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Interview with NY Times Best-Selling Author, Dr. Norman Doidge


This Week in Research: Dr. Norman Doidge

Norman Doidge, M.D., is first and foremost a clinician, an integrative thinker. He is a psychiatrist, psychoanalyst, but also researcher, author, essayist and poet. He will be visiting Laurentian University on January 26th. A member of the faculty at the University of Toronto’s Department of Psychiatry, as well as the Research Faculty at Columbia University’s Center for Psychoanalytic Training and Research, in New York. Dr. Doidge is also the author of two breakthrough New York Times Bestsellers, The Brain’s Way of Healing and The Brain That Changes Itself.

In the past, Dr. Doidge served as Head of the Psychotherapy Centre and the Assessment Clinic at the Clarke Institute of Psychiatry, and is also an experienced professor who taught in the departments of Philosophy, Political Science, Law and Psychiatry at the University of Toronto.

Along with his highly acclaimed and widely published work on neuroplasticity and the brain, he has published work on: trauma, problems in love, psychiatric diagnoses and the efficacy of intensive psychotherapies.

Dr. Doidge is recognized for winning a number of scientific awards including:

  • In 2010, U.S. Dana Brain Foundation’s journal Cerebrum editors and readers chose The Brain that Changes Itself from among 30,000 books written on the brain, as “the best general book on the brain.”
  • Special Recognition Award, Brain Injury Canada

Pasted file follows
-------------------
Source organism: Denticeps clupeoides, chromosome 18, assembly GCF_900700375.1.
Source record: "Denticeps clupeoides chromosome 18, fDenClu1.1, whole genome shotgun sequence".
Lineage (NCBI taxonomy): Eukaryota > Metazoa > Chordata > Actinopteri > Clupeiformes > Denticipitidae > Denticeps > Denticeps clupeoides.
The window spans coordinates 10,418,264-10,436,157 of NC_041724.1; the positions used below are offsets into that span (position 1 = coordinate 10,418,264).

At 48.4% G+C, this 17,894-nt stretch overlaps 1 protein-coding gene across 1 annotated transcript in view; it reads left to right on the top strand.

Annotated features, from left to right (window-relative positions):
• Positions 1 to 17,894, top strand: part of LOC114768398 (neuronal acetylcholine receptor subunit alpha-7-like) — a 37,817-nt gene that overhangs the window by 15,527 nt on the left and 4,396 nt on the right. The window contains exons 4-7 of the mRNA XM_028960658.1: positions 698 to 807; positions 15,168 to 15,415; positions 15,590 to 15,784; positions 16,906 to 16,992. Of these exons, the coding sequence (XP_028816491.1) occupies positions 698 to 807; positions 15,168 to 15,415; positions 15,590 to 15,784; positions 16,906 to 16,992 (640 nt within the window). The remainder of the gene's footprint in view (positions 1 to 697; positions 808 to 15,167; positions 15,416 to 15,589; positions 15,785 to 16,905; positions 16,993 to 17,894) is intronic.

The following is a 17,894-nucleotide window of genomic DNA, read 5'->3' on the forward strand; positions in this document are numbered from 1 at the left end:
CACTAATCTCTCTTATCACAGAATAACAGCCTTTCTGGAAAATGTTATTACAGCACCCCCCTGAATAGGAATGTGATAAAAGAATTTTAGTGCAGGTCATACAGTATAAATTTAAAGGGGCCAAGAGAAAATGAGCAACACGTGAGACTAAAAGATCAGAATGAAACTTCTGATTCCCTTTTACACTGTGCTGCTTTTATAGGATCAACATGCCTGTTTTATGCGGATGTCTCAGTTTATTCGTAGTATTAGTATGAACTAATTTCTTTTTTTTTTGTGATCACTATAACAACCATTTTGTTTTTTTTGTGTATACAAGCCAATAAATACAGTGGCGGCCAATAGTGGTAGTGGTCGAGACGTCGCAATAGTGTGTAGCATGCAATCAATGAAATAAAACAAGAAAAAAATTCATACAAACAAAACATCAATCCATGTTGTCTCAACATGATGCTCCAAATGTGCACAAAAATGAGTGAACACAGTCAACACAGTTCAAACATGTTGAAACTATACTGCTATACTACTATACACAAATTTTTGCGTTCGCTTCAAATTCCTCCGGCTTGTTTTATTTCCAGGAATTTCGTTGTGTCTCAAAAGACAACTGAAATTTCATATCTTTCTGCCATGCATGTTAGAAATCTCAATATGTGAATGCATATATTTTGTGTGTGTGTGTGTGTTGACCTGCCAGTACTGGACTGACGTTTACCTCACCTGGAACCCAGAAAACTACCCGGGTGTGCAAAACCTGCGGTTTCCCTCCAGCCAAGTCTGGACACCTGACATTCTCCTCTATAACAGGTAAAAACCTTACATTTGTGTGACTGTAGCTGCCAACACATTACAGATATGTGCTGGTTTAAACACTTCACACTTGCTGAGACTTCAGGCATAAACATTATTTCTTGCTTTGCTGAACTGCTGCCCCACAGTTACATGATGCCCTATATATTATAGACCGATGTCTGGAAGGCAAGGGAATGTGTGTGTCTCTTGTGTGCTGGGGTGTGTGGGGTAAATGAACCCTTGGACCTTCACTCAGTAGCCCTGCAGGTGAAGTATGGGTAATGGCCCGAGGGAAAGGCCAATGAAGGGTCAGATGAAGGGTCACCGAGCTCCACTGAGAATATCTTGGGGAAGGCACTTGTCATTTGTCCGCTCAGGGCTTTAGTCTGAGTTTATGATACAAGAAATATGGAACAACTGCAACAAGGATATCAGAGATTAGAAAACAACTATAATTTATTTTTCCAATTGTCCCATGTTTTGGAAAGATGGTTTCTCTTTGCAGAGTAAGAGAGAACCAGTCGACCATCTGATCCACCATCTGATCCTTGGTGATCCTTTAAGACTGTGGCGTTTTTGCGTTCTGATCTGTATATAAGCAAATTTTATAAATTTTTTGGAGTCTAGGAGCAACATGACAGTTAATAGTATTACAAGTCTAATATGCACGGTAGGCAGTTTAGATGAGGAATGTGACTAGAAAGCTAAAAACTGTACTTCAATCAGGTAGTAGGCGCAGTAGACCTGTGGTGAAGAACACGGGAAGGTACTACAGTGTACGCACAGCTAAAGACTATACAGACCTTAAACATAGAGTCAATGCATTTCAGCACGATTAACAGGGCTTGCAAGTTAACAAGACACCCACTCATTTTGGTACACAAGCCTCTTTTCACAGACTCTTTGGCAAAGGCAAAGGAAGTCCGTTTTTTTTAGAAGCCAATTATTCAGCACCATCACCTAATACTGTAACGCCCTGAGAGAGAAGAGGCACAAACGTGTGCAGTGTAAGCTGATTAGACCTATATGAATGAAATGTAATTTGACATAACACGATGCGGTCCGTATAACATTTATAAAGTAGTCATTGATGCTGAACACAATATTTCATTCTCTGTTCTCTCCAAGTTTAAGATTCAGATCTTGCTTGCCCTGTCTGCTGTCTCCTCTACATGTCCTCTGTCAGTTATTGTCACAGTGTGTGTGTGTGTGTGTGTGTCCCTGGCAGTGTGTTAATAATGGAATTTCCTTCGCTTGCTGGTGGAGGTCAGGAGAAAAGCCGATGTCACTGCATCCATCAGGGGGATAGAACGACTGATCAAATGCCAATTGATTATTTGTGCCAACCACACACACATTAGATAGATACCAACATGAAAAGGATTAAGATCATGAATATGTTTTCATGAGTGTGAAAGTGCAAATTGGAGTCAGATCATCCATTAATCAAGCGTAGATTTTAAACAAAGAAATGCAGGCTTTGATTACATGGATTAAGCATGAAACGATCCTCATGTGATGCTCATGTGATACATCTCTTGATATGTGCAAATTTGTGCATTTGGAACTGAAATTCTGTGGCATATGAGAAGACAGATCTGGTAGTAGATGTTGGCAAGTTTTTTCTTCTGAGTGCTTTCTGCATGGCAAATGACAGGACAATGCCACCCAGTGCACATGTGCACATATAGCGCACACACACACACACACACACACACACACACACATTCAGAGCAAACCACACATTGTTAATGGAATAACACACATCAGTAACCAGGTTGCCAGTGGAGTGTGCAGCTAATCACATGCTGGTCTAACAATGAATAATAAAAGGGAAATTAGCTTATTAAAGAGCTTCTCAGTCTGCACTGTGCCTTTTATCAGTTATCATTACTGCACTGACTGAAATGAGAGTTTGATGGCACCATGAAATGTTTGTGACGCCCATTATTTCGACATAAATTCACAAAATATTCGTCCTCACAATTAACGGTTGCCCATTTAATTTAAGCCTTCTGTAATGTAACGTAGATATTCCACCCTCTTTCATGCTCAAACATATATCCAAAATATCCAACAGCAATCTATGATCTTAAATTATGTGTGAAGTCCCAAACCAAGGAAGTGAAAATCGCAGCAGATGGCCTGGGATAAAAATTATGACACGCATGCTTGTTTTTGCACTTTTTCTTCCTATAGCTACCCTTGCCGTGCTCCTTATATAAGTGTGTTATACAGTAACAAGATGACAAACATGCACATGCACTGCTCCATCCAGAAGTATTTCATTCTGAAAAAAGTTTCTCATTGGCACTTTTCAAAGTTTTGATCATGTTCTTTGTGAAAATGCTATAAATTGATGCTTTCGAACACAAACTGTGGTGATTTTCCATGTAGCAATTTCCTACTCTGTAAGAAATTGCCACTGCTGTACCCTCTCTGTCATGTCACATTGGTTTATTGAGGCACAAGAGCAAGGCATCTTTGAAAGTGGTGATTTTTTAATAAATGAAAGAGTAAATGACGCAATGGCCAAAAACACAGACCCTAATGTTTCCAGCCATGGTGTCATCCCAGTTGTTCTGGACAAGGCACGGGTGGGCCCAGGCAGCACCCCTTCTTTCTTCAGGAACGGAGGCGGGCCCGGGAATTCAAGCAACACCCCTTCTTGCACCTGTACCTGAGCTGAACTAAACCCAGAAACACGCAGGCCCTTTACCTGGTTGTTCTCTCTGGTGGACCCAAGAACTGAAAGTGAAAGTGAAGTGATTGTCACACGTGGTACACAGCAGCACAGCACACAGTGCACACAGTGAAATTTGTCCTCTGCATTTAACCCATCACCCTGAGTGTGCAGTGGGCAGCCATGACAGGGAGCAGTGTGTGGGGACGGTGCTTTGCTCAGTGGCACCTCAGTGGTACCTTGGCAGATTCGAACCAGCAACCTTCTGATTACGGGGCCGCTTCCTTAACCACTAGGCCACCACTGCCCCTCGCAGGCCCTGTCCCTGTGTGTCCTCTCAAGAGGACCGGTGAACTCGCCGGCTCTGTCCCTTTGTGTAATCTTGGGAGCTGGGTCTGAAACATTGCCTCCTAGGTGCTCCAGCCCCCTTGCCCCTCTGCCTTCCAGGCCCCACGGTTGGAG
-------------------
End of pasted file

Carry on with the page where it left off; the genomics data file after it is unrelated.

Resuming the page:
• The American Psychoanalytic Association’s CORST Prize in Psychoanalysis and Culture;
  • Election to the American College of Psychoanalysts for “many outstanding achievements in psychiatry and psychoanalysis… and national leadership in psychiatry.”
  • In 2008, winner of the Mary S. Sigourney Prize, the highest award in international psychoanalysis in that literature.


Transcribed interview with Dr. Doidge:


1. Q. What question or challenge were you setting out to address when you started this work?

A: the earliest clinical challenge I looked at was learning disabilities. I had a clinic at the University of Toronto, where I encountered many patients who were experiencing a crash and burn upon entering university .These were people who had done well in secondary schools (high schools) but when the workload increased and stress levels increased, they were having a crash a burn, and showing the cognitive limitations that are caused by learning disorders. Now, learning disorders were not often discussed in discussed in adult psychiatry. These were people whose disorders had not been detected as children because they were bright. I also met with professors who were also experiencing these disorders. They had suffered greatly through their Ph.D.s, but the pressure got them through, and now that the pressure wasn’t quite so great, they had enormous difficulty writing and publishing.